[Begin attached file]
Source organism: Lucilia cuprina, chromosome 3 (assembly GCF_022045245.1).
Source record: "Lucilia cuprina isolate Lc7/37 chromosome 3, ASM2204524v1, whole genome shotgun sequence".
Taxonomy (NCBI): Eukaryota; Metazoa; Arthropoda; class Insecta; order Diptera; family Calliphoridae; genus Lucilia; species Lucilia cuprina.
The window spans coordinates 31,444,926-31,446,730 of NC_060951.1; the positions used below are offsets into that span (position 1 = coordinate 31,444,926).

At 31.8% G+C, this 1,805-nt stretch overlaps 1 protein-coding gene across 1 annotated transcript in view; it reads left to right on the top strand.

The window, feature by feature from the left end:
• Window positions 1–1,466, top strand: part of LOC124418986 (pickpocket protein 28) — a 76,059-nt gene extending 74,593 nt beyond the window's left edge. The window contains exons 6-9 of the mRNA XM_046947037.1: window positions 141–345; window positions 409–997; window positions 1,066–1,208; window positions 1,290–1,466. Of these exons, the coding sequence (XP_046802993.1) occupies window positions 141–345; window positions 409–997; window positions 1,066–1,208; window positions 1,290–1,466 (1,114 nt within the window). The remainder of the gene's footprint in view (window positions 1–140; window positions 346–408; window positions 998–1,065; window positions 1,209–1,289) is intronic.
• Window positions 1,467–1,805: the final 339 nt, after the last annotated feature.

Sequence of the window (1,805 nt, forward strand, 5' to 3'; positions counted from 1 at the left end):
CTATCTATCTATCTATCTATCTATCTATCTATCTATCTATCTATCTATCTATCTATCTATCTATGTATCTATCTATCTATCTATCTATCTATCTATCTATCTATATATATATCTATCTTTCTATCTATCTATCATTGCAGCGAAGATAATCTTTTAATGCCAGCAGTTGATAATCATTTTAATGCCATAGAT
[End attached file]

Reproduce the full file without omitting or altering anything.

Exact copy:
Source organism: Lucilia cuprina, chromosome 3 (assembly GCF_022045245.1).
Source record: "Lucilia cuprina isolate Lc7/37 chromosome 3, ASM2204524v1, whole genome shotgun sequence".
Taxonomy (NCBI): Eukaryota; Metazoa; Arthropoda; class Insecta; order Diptera; family Calliphoridae; genus Lucilia; species Lucilia cuprina.
The window spans coordinates 31,444,926-31,446,730 of NC_060951.1; the positions used below are offsets into that span (position 1 = coordinate 31,444,926).

At 31.8% G+C, this 1,805-nt stretch overlaps 1 protein-coding gene across 1 annotated transcript in view; it reads left to right on the top strand.

The window, feature by feature from the left end:
• Window positions 1–1,466, top strand: part of LOC124418986 (pickpocket protein 28) — a 76,059-nt gene extending 74,593 nt beyond the window's left edge. The window contains exons 6-9 of the mRNA XM_046947037.1: window positions 141–345; window positions 409–997; window positions 1,066–1,208; window positions 1,290–1,466. Of these exons, the coding sequence (XP_046802993.1) occupies window positions 141–345; window positions 409–997; window positions 1,066–1,208; window positions 1,290–1,466 (1,114 nt within the window). The remainder of the gene's footprint in view (window positions 1–140; window positions 346–408; window positions 998–1,065; window positions 1,209–1,289) is intronic.
• Window positions 1,467–1,805: the final 339 nt, after the last annotated feature.

Sequence of the window (1,805 nt, forward strand, 5' to 3'; positions counted from 1 at the left end):
CTATCTATCTATCTATCTATCTATCTATCTATCTATCTATCTATCTATCTATCTATCTATCTATGTATCTATCTATCTATCTATCTATCTATCTATCTATCTATATATATATCTATCTTTCTATCTATCTATCATTGCAGCGAAGATAATCTTTTAATGCCAGCAGTTGATAATCATTTTAATGCCATAGAT